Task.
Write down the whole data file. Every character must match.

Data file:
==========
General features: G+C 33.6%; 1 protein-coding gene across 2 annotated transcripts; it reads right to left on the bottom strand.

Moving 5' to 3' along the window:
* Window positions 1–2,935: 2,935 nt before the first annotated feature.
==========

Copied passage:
General features: G+C 33.6%; 1 protein-coding gene across 2 annotated transcripts; it reads right to left on the bottom strand.

Moving 5' to 3' along the window:
* Window positions 1–2,935: 2,935 nt before the first annotated feature.